Latin/Through equilibrium, strength
the work you put into this website is fantastic and you do the askers honour with your courteous responses. Thank you, it is a pleasure to read through your previous answers.
I am seeking a translation for "Through Equilibrium, Strength" that would convey the meaning of "though equilibrium*, [I find/develop] [inner] strength."
*that is, meaning composure/mental balance, not as in a scientific context.
Could this be, "Per aequilibrium fortitudo"? Or is there a better way to express it?
first of all I want to thank you very much for your kind words I have really appreciated.
As for "Through Equilibrium, Strength", your translation “Per aequilibrium fortitudo" is grammatically correct, but lexically improper as the neuter noun AEQUILIBRIUM means “equilibrium” in the sense of “a level or horizontal position“/“a perfect equality“, just as a balance in a scientific context, not as a “composure” /”mental balance”, that in Latin correspond to CONSTANTIA, as we read passim in Cicero, Tusculanae Disputationes, where the term CONSTANTIA as “composure” /”mental balance” is used just like a translation of the ancient Greek term εὐπάθεια (transliterated as eupátheia) of the Stoic philosophy.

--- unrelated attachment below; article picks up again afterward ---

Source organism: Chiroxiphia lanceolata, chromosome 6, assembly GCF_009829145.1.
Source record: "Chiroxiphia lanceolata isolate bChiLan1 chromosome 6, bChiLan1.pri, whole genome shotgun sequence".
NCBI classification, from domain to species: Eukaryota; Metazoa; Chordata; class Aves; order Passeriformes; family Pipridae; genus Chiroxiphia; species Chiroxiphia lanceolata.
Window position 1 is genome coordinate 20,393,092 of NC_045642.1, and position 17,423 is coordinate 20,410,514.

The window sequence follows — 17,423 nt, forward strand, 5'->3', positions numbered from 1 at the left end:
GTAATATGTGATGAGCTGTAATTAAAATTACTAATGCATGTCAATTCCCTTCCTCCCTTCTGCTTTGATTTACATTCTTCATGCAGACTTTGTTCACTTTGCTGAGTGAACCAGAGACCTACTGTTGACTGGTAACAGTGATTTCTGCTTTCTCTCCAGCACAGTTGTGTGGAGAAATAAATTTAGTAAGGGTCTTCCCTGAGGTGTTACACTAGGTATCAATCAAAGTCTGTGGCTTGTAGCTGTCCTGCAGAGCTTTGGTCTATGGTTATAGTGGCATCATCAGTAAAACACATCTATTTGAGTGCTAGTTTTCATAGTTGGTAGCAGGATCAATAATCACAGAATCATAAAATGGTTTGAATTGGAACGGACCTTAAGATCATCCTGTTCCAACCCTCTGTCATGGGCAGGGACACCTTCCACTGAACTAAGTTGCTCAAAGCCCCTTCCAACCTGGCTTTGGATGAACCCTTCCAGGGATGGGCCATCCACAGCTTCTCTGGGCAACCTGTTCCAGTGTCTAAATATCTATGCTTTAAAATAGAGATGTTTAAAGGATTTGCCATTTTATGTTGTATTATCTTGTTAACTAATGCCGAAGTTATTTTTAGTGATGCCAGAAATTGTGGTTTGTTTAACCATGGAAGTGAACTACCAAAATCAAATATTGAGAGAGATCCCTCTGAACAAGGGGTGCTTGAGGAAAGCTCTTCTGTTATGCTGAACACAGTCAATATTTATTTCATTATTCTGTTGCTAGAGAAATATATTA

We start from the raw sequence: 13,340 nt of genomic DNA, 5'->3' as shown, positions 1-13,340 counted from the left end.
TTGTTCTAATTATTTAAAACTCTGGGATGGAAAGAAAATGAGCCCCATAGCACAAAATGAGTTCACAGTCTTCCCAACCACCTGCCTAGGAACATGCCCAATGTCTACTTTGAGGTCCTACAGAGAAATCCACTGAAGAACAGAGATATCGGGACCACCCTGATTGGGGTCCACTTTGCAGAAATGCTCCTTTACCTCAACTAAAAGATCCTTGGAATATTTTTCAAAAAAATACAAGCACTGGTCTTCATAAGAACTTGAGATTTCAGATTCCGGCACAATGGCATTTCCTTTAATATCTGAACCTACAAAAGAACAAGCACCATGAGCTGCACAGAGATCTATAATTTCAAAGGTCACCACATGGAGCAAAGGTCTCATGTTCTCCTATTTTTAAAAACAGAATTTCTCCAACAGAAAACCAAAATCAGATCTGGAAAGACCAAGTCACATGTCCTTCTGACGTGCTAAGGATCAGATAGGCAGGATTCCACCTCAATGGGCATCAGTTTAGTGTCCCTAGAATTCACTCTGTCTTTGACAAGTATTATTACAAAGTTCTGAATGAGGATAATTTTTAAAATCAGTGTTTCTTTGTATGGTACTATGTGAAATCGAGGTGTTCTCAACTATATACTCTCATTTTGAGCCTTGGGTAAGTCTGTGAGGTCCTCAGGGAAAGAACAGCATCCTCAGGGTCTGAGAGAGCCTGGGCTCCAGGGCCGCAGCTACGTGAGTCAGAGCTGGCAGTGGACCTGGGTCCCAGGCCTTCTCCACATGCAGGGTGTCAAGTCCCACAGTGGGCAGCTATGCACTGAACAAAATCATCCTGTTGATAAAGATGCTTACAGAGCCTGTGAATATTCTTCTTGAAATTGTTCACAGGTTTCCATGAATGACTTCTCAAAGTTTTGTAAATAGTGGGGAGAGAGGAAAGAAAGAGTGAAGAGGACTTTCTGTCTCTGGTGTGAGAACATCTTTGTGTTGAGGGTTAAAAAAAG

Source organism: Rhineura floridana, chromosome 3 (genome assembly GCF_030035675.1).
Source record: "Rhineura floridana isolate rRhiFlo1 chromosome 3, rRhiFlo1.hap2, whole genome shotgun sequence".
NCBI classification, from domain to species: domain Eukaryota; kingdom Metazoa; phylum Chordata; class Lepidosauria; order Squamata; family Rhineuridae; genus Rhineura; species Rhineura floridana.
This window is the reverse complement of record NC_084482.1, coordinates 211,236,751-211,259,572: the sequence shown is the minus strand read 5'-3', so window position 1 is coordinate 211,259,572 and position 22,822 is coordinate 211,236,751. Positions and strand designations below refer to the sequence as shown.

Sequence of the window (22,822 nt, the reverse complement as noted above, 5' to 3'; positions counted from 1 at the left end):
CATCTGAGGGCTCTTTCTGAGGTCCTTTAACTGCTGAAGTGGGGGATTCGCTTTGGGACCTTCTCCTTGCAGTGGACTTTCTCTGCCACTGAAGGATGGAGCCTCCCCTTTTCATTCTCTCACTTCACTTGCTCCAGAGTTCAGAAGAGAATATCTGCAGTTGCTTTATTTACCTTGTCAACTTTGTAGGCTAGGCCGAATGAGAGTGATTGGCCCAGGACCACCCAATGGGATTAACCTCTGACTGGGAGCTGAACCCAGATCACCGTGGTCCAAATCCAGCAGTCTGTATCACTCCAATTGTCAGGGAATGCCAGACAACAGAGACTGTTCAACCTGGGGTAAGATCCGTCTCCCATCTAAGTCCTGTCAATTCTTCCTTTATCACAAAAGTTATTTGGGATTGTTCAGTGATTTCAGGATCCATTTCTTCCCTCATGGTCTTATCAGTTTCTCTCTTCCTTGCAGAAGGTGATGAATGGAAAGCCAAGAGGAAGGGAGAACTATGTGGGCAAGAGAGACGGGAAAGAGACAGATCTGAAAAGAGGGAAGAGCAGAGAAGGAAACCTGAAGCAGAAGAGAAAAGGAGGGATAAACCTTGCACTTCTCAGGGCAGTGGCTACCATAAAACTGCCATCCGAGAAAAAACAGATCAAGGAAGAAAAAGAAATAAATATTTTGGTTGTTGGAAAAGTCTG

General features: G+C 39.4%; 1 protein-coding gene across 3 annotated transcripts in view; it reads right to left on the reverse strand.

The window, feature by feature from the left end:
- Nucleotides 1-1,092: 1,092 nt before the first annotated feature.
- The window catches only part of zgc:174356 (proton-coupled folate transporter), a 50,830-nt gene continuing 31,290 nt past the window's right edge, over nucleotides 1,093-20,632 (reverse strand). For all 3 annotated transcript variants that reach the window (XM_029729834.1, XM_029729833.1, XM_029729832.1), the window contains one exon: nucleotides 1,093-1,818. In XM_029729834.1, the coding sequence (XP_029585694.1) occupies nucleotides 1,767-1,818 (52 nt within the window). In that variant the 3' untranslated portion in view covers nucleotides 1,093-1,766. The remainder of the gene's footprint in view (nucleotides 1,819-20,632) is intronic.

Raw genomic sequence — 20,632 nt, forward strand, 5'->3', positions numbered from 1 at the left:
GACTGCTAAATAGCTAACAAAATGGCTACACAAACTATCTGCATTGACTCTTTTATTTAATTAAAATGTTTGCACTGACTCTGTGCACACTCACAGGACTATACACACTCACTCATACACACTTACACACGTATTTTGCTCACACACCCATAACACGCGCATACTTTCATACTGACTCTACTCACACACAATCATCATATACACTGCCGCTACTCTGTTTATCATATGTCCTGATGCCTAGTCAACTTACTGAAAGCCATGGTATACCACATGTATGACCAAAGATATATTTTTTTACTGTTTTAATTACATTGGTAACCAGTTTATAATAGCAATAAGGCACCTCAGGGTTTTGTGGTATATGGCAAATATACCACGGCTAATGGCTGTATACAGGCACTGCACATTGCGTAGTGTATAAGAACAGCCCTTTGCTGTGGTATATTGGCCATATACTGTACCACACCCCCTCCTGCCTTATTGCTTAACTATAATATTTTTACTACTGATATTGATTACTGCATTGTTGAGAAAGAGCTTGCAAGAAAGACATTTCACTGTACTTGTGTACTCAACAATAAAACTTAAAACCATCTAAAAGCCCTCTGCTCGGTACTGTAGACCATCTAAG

Therefore the best translation for "Through Equilibrium, Strength" would be the following:
-”Per constantiam fortitudo” as well as “Ex constantiā fortitudo”.
Hope this can be helpful to you.
Please read more below.
-Through =PER (preposition which takes the accusative case) or EX (preposition which takes the ablative)
-Equilibrium = CONSTANTIAM (accusative, 1st.declension ) or CONSTANTIA (ablative.1st.declension)
-Strength [as inner strength] =FORTITUDO (nominative, 3rd.declension)